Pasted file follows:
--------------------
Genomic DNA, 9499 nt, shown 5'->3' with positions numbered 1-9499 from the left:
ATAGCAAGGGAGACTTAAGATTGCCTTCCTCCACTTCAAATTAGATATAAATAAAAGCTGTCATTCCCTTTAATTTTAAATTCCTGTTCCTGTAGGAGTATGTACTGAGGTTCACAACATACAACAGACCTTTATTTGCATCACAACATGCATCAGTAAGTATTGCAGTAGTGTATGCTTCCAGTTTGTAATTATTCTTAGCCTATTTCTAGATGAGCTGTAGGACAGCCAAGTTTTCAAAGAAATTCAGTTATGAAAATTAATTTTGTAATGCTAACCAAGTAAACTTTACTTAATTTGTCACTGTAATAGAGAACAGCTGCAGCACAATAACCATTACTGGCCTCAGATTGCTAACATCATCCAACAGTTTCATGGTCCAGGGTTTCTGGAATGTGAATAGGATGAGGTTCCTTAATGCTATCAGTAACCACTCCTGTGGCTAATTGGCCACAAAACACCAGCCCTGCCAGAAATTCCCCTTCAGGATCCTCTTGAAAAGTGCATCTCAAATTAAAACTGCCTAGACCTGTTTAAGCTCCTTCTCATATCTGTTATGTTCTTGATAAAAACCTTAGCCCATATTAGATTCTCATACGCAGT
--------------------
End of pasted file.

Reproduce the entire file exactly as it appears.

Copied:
Genomic DNA, 9499 nt, shown 5'->3' with positions numbered 1-9499 from the left:
ATAGCAAGGGAGACTTAAGATTGCCTTCCTCCACTTCAAATTAGATATAAATAAAAGCTGTCATTCCCTTTAATTTTAAATTCCTGTTCCTGTAGGAGTATGTACTGAGGTTCACAACATACAACAGACCTTTATTTGCATCACAACATGCATCAGTAAGTATTGCAGTAGTGTATGCTTCCAGTTTGTAATTATTCTTAGCCTATTTCTAGATGAGCTGTAGGACAGCCAAGTTTTCAAAGAAATTCAGTTATGAAAATTAATTTTGTAATGCTAACCAAGTAAACTTTACTTAATTTGTCACTGTAATAGAGAACAGCTGCAGCACAATAACCATTACTGGCCTCAGATTGCTAACATCATCCAACAGTTTCATGGTCCAGGGTTTCTGGAATGTGAATAGGATGAGGTTCCTTAATGCTATCAGTAACCACTCCTGTGGCTAATTGGCCACAAAACACCAGCCCTGCCAGAAATTCCCCTTCAGGATCCTCTTGAAAAGTGCATCTCAAATTAAAACTGCCTAGACCTGTTTAAGCTCCTTCTCATATCTGTTATGTTCTTGATAAAAACCTTAGCCCATATTAGATTCTCATACGCAGT